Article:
German Army has taken delivery
The tanks are a conversion of surplus Royal Netherlands Army Leopard 2A6 NLs, which were supplied by Canada as compensation for the Leopard 2A6M MBTs it had borrowed from Germany in 2007.
Initially Canada leased 20 Leo A6M's from Germany for operations in Afghanistan. Later, Canada bought 100 Leopard 2A4 MBTs from Netherlands and gave 20 of those tanks to Germany. KMW upgraded these to 2A7 standard and delivered them to German Army.
Canada has probably 40 Leo 2s in A6 standard and the rest will stay in A4 level.
The tanks have been fitted with features that optimise protection against asymmetrical and conventional threats while enhancing sustainment, in addition to sighting equipment for reconnaissance.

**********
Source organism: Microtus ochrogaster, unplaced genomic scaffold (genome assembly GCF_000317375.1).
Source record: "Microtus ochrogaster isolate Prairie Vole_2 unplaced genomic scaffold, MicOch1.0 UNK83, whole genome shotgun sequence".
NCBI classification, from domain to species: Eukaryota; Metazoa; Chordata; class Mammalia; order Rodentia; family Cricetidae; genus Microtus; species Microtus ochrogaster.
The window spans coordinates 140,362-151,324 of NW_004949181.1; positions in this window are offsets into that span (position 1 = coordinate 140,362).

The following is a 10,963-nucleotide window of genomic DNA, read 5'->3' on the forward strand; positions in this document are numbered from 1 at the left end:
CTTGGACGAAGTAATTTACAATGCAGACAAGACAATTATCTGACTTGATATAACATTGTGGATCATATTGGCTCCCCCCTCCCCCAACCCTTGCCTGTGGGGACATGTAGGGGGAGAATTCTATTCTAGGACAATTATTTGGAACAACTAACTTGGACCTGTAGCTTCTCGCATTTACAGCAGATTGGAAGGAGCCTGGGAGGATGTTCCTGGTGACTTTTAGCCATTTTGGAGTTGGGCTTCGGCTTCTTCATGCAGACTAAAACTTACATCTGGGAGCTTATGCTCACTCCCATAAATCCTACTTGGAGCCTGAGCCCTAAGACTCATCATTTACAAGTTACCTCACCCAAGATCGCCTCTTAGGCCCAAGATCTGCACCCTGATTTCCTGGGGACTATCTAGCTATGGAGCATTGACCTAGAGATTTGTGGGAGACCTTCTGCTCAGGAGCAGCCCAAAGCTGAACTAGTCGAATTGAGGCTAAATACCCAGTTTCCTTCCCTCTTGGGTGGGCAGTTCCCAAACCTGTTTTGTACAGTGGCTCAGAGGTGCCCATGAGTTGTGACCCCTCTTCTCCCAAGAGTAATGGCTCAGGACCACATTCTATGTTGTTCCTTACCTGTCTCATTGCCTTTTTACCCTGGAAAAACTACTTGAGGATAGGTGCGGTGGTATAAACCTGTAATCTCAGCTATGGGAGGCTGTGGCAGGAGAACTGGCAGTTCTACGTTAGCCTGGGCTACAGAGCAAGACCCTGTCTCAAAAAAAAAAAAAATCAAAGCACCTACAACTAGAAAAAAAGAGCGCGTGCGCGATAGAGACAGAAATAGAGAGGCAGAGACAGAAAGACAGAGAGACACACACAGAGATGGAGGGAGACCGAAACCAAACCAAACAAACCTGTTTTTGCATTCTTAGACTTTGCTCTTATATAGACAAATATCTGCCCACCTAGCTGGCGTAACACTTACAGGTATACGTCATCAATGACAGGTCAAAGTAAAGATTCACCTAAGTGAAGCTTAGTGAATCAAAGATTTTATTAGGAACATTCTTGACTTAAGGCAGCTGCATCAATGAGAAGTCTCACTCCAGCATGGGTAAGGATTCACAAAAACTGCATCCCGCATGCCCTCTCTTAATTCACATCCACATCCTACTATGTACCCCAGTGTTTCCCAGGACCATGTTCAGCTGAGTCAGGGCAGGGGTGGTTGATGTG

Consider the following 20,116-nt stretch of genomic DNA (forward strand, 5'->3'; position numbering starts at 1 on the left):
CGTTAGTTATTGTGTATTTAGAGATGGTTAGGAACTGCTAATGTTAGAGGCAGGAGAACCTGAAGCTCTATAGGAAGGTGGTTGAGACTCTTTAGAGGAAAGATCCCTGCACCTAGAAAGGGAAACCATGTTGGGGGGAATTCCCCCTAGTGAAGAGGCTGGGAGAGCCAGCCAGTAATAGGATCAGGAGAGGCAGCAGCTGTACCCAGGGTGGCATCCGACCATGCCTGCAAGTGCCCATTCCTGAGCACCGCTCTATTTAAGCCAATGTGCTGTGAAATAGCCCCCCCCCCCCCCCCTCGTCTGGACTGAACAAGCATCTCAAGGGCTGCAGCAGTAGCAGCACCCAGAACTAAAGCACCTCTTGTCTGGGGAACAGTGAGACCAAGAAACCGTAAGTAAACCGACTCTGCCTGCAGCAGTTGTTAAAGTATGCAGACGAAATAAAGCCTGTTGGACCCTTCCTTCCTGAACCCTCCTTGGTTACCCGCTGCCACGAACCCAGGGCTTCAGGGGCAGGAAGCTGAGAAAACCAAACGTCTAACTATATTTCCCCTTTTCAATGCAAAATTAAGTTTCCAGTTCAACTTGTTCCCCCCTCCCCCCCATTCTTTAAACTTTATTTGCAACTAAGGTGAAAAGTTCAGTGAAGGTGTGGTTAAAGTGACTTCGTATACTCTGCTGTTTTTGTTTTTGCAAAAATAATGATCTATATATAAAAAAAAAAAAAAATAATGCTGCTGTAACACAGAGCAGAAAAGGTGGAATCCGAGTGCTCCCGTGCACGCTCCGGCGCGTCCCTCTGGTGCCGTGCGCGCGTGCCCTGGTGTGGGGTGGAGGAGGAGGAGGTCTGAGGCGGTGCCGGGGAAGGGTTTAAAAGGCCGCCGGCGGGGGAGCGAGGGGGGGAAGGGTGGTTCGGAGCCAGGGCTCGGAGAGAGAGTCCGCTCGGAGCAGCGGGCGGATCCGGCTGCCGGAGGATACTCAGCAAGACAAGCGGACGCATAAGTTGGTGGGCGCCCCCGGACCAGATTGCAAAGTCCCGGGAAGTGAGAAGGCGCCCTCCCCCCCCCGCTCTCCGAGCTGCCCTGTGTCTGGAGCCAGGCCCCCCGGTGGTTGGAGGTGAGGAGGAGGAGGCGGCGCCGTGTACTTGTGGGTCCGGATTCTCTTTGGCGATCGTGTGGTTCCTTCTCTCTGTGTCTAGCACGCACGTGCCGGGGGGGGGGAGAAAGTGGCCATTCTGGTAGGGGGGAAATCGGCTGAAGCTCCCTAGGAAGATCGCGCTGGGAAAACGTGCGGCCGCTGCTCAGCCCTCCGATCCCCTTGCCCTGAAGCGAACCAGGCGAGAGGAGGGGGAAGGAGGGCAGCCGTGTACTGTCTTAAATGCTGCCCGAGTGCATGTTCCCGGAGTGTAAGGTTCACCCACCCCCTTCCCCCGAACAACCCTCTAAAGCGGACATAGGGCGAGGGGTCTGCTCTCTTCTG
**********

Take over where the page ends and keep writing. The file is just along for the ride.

An auxiliary power unit has been installed to ensure they are fully operational even without a main running engine and to cool the turret and crew compartment.
Additional survivability enhancements include new a drivers hatch, all-electric gun-control equipment and a combat troops control and weapons deployment system to integrate the tanks into the control network.
The Leopard 2 A7s have also been modified to fire fuse-programmable high-explosive ammunition, which is effective against bunkers and fortified positions. It can also fire the latest-generation Rheinmetall 120mm armour piercing fin stabilised discarding sabot - tracer DM63 round, IHS Jane's reported.
Rheinmetall 120mm DM11 round has programmable time fuse and axial and radial fragments capability combined with long range. The round can be programmed to explode on impact, impact function with delay and air burst.
DM11 can penetrate thick walls and explode inside to achieve maximum lethality which is attained by the delay function. The round have also impact fuse capability to penetrate light to medium armored targets.
- Army Technology